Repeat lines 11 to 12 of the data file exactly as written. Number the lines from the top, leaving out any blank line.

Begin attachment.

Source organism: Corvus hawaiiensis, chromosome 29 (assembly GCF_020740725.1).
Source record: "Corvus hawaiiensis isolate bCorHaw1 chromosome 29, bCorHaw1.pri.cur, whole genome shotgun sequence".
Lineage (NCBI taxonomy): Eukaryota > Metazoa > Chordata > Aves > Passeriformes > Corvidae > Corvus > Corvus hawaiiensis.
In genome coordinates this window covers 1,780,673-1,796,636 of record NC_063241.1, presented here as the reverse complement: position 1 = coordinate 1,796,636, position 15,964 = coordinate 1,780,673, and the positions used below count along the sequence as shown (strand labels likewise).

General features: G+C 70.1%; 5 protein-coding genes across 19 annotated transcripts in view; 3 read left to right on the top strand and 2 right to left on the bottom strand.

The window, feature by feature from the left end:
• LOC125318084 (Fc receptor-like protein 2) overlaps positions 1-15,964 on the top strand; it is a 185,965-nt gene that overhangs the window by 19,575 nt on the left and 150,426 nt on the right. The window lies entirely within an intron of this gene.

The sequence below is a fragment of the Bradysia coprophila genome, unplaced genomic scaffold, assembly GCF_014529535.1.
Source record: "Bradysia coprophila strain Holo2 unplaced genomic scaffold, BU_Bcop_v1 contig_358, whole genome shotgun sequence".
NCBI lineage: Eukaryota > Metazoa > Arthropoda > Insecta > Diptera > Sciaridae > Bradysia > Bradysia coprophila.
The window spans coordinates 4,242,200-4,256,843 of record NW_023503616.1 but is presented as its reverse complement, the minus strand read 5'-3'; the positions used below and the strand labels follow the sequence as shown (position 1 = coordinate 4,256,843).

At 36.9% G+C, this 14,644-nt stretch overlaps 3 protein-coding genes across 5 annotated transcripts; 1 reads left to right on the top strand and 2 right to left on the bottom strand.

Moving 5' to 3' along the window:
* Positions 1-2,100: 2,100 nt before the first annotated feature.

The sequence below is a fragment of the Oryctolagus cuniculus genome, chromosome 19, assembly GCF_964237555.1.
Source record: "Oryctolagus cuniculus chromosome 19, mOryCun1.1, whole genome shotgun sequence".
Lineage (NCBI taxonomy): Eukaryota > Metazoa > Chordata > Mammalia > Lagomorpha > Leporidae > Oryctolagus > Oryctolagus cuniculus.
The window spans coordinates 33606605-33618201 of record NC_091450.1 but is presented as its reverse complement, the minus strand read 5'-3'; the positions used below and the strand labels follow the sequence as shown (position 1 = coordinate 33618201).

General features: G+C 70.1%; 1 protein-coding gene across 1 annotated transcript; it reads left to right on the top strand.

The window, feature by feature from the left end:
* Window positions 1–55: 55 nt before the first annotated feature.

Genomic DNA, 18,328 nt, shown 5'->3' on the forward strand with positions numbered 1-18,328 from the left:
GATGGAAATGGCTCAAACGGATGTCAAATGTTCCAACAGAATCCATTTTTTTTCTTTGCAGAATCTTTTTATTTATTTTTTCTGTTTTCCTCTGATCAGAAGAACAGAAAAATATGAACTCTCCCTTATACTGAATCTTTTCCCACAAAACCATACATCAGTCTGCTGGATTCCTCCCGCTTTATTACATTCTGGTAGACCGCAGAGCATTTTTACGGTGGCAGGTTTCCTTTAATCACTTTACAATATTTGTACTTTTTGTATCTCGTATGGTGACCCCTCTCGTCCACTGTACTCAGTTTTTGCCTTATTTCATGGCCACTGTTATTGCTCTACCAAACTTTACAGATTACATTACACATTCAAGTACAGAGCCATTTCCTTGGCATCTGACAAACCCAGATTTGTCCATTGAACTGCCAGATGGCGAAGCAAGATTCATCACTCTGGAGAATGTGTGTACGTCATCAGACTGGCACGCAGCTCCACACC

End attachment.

The window spans coordinates 4,242,200-4,256,843 of record NW_023503616.1 but is presented as its reverse complement, the minus strand read 5'-3'; the positions used below and the strand labels follow the sequence as shown (position 1 = coordinate 4,256,843).

At 36.9% G+C, this 14,644-nt stretch overlaps 3 protein-coding genes across 5 annotated transcripts; 1 reads left to right on the top strand and 2 right to left on the bottom strand.